This article was originally published on the Art21 blog on August, 28th, 2012.
Presented by Lampo, a Chicago-based nonprofit presenter of experimental music and intermedia events, and the Graham Foundation, an organization that makes project-based grants to individuals and organizations and also produces public programs, Leif Elggren performed last November as part of LAMPO’s performance series at The Graham Foundation. Elggren has a varied and interesting past — along with Carl Michael von Hausswolff, Elggrene is, for instance, one of the kings of Elgaland-Vargaland: a digital territory that “consists of all Border Territories: Geographical, Mental & Digital.” It is one of the most visited territories in the world. He was born in Sweden in 1950, currently lives in Stockholm, and creates experimental music that integrates visual components. He has many albums to his name, has been working with Kent Tankred under the moniker Guds Soner (or The Sons of God) and represented Sweden at the Venice Biennale in 2001. I was thinking about his LAMPO performance because of the way it dissolved the space between myself (the listener) and the sound.
We gathered in the upstairs auditorium of the Graham Foundation to watch Leif Elggrenperform. Elggren is known for the ways in which he engages a liminal space, whether by collaborating with ghosts, or annexing the borders. He tries to access and name the marginal space between things, between what is alive and what is dead, what is a this and a that. In this particular instance, he first screened a video of drawings with music. Then he described a process by which he collaborates with the long-dead Emanuel Swedenborg, a scientist, philosopher and theologian from the 1700s. Towards the end of his life, Swedenborg began to have visions wherein he believed he was communicating directly with God. Elggren communicates with that spirit via invocation and an embodiment.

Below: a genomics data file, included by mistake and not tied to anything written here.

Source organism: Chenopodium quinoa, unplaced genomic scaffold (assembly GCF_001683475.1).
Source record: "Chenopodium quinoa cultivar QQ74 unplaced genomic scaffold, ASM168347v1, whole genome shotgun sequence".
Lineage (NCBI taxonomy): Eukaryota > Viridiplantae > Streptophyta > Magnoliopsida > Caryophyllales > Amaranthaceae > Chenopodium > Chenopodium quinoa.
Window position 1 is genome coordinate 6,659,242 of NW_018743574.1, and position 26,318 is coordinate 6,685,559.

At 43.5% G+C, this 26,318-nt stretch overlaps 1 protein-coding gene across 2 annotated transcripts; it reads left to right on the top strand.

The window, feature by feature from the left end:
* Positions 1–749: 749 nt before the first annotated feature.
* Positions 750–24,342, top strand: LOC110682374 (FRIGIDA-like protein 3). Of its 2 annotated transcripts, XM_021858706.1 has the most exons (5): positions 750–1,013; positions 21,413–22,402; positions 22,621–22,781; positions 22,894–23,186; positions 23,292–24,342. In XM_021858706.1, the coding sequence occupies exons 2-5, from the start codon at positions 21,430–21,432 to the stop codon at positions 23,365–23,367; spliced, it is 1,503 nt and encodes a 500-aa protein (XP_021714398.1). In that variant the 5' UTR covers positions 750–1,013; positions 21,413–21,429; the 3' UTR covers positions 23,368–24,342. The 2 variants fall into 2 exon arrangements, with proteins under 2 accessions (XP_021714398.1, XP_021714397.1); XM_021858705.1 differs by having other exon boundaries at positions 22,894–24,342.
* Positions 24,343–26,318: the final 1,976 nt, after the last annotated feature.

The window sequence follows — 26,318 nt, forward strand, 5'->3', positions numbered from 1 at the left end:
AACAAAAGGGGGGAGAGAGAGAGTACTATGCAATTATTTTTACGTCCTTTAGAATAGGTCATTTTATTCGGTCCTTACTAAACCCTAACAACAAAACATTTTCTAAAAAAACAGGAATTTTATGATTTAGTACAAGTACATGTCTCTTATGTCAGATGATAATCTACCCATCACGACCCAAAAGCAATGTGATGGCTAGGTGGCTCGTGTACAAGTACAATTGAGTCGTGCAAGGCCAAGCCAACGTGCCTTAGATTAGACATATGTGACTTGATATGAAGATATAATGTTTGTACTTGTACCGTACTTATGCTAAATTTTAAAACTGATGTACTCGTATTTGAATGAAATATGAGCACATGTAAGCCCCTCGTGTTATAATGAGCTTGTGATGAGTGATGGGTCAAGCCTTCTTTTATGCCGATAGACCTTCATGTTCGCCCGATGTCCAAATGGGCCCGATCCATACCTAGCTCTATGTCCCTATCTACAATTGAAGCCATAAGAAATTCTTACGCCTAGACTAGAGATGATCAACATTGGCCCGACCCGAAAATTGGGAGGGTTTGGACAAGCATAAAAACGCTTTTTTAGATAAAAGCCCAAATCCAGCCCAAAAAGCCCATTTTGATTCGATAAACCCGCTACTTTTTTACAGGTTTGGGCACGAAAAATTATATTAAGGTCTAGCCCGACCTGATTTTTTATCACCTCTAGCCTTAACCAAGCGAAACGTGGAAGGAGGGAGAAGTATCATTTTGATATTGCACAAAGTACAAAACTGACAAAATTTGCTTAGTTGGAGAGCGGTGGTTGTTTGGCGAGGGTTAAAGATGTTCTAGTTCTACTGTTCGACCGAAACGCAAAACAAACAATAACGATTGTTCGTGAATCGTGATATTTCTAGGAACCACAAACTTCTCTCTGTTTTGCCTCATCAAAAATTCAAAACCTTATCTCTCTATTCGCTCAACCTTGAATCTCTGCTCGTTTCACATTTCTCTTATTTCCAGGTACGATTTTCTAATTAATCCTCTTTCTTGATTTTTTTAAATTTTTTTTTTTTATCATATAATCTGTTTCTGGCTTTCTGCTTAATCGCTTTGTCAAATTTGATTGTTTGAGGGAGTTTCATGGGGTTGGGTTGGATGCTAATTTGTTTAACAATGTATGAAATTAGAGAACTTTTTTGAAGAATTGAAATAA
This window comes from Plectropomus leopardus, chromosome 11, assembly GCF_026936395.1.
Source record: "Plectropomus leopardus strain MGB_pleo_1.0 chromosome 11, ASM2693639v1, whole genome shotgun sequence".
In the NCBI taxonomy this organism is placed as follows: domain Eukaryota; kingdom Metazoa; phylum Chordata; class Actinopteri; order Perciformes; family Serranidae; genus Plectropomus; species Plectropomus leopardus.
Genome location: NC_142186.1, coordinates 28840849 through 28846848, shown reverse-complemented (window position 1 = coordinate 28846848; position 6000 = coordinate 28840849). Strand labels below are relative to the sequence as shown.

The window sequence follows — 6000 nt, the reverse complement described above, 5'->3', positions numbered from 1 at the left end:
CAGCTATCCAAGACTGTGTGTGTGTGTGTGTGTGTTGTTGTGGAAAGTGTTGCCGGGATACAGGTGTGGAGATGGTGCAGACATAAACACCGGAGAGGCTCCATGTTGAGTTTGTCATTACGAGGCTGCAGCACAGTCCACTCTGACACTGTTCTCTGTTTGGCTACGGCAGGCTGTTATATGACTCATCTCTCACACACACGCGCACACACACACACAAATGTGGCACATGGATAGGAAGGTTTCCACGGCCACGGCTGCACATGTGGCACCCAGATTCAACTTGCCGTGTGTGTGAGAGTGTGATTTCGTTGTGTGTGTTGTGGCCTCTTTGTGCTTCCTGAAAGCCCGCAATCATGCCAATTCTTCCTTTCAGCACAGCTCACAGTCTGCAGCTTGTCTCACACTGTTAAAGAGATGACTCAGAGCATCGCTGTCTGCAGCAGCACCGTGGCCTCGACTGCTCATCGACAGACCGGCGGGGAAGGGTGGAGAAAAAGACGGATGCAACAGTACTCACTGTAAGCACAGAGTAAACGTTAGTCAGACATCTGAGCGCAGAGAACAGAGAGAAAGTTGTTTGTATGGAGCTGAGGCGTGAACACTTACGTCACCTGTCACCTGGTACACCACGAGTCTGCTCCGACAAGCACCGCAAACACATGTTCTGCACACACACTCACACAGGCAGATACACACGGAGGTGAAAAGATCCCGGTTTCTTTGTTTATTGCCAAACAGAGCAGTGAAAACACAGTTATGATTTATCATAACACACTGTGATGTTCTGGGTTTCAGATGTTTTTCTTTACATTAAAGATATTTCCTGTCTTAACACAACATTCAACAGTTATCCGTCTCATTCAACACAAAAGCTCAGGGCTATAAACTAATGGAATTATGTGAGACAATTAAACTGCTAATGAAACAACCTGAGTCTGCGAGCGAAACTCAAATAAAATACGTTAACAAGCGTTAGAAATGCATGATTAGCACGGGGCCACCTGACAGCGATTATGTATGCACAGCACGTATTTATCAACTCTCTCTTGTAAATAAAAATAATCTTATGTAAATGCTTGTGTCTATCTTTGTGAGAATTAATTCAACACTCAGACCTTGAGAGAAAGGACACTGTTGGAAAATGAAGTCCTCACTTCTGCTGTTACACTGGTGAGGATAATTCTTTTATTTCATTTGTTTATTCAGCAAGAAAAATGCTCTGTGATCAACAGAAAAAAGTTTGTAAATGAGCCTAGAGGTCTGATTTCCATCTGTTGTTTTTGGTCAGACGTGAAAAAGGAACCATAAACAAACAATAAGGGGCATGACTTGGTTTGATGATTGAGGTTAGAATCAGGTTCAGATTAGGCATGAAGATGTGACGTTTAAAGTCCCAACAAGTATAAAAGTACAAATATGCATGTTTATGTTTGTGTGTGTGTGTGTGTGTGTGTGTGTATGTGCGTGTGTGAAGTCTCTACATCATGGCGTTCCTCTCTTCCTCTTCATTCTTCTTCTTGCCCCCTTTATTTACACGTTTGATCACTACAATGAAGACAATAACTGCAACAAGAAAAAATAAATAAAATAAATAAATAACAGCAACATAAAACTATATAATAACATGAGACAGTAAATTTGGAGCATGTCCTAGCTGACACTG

During the second part of his performance Elggren explained that the house belonging to Swedenborg had been torn down, but that the summer vestibule/one-room cottage where the man occasionally worked in his garden still remained. Elggren and a collaborator worked on-site, in this small room, conducting a series of recordings as Elggren read some of Swedenborg’s original writing. This was then mixed in a sound studio and came together in an album. He played a recording from this record — it sounded like a fuzzed-out, layered and thick hunk of distortion; the human voice was hard to discern, its words all the more impossible to distinguish. In many ways, I feel like this “song” was sort of like an entry point into Elggren’s Swedenborg collaboration — what would consume the rest of the evening. (read more)